As a person who does not cook, I had the proper response to these directions, and that was: fear. Through people who actually cook I had heard of the difficulties and trials of making caramel, and I was very afraid. Only my desire for cocktail greatness could push me to attempt something so foolhardy. I wish I could say that my fears were totally unfounded, and that I created a perfect balsamic syrup on the first attempt. Only...not so much.

First try: burned the caramel.* I made the syrup anyway (because the balsamic vinegar was already simmering, and what was I gonna do?), but it was so thick it had to be scraped off the inside of the jigger when I tried to make a drink with it. Oh, and it smelled like burning.
*The only way to prevent this, I learned, is to not move from in front of the stove the entire time the caramel is cooking. In fact - don't even look away from the pot. Caramel burns fast.

Second try: used a pot that was too big.** All the water cooked off before the sugar caramelized and I ended up with...damp, slightly browned sugar. Fail.
**That part about the medium-sized pot? That's important.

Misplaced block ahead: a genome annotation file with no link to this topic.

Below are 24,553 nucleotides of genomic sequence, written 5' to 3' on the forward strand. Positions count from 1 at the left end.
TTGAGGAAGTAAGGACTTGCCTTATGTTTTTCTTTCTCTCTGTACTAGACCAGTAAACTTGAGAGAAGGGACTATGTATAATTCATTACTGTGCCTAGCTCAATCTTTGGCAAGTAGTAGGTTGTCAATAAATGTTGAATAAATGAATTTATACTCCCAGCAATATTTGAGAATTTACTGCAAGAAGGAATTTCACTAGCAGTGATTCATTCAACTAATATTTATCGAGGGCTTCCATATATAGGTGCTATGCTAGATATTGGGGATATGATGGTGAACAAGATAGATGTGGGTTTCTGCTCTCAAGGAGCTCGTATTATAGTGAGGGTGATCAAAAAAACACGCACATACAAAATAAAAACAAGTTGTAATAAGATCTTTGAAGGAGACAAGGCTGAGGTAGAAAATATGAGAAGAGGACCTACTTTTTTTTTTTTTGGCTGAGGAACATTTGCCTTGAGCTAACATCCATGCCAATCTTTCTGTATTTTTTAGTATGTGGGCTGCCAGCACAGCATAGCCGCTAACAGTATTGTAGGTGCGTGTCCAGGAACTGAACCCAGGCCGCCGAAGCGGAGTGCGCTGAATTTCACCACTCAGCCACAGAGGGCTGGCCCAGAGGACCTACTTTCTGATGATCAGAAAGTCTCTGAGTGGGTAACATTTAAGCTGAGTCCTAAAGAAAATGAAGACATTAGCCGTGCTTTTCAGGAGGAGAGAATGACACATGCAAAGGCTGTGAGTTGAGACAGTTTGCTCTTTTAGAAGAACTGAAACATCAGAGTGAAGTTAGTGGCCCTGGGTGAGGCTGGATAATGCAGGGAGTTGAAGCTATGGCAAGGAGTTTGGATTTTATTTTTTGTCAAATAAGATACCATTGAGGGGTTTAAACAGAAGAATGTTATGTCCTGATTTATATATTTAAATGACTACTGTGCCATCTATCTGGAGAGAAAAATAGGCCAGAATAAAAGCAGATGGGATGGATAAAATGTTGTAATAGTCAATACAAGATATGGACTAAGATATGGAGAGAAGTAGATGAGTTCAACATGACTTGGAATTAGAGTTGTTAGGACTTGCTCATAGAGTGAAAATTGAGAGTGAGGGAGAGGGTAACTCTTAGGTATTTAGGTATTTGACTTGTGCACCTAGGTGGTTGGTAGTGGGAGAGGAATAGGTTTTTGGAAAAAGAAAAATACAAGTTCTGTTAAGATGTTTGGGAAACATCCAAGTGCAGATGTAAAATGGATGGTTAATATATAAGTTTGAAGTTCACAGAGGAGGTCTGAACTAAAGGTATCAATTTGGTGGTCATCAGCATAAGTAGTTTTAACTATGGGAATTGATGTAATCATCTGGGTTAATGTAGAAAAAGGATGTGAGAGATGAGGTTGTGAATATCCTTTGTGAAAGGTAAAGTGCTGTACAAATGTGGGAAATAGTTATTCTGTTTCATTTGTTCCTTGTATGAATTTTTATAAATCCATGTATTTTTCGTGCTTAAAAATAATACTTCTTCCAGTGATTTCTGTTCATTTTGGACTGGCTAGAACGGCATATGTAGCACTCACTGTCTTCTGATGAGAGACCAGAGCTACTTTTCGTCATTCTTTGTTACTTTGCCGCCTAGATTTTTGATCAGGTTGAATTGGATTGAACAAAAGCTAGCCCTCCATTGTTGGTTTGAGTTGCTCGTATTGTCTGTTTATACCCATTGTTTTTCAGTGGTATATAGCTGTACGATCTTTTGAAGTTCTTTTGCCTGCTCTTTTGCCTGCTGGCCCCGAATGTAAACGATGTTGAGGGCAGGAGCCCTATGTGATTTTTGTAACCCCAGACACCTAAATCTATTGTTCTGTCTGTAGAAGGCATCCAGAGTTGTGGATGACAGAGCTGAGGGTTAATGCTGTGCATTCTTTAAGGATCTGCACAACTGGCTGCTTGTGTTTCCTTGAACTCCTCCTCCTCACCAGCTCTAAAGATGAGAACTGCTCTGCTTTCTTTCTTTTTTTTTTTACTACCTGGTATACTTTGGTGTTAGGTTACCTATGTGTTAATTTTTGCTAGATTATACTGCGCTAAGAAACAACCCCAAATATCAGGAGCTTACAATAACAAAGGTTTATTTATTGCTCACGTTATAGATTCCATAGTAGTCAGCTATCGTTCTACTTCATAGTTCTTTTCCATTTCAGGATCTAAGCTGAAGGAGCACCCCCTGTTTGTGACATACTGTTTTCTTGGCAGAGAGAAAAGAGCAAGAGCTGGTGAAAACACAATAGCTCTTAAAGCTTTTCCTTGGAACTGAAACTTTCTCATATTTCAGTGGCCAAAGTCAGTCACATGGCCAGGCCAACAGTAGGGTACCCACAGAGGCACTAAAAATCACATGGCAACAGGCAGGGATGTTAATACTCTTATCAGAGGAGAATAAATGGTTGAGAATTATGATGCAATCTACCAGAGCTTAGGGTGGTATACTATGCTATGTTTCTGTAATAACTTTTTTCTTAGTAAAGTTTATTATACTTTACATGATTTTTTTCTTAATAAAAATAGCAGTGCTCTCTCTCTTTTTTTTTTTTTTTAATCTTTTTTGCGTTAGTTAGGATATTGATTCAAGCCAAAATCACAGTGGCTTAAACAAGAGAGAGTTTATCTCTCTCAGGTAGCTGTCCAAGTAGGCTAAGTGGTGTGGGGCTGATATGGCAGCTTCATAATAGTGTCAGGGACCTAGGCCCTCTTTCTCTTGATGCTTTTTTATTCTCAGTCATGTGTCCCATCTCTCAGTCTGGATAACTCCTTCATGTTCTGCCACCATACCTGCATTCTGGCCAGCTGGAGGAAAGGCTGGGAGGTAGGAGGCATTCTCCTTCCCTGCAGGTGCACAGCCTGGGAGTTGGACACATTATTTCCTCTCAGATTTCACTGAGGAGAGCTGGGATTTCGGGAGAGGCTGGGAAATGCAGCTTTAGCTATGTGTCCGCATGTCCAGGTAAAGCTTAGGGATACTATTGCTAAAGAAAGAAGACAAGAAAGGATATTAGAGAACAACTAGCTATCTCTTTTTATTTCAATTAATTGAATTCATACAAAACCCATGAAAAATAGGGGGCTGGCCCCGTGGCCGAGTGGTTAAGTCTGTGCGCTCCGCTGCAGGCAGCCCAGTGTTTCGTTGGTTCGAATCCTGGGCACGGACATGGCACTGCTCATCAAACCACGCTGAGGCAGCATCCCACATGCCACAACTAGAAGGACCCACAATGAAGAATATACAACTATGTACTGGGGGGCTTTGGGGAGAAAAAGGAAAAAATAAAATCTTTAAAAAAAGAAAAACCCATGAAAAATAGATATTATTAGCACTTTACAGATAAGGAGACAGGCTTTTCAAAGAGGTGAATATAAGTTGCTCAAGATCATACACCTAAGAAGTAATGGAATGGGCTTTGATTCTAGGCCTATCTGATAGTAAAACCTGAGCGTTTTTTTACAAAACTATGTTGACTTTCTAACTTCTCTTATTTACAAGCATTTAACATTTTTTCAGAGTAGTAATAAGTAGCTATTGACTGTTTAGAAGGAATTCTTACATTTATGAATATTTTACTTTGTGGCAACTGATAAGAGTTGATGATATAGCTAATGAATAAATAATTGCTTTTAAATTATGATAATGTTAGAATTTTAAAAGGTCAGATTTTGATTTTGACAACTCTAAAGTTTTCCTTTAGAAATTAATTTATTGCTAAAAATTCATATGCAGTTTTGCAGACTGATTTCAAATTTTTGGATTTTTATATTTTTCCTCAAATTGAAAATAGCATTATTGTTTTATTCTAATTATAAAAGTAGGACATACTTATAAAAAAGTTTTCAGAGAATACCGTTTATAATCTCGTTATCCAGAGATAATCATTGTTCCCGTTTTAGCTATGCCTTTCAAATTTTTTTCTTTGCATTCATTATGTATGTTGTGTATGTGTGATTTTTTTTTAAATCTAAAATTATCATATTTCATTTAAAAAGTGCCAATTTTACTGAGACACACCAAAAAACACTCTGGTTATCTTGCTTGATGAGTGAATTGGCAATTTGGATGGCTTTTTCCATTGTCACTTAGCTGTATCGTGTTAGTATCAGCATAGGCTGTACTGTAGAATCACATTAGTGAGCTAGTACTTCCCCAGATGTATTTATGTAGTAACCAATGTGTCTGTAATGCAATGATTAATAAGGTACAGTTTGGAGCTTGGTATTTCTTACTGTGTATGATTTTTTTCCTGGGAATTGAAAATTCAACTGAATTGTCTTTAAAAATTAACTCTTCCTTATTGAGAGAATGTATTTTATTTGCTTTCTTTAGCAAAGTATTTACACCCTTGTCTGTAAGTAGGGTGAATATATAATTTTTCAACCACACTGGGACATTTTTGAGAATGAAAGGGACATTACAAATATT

Third try: Added too little balsamic vinegar (either I measured it wrong or let it simmer for too long - either way, I'm a moron) and ended up with some kind of giant, unholy balsamic caramel candy-thing. It was liquid until I put it in the ice bath, and I was so sure I had finally succeeded. Poor, disillusioned Nancy. I came back half an hour later to discover that in the ice bath, my "syrup" had congealed into a metallic brown brick at the bottom of the bowl.*** It was exactly like one of those brach's caramel candies I used to eat as a kid - except it smelled like italian food. And looked like an oil spill. (I say "smelled". I ate an octopus once - it wasn't fried or anything, and you could still see its tiny octopus head and tiny suckers on its tiny octopus arms - but I wouldn't eat this.) Giant, gooey, caramel-y fail.
***Important: pay attention to the part that says "thickened slightly". Don't worry if the syrup is still runny in the pot - it will get syrupy in the ice bath. If the syrup is syrupy in the pot - you will end up with a brick, like I did.


Fourth try: Finally got it right. Holy crap, this was hard.

So at long last, I was ready for: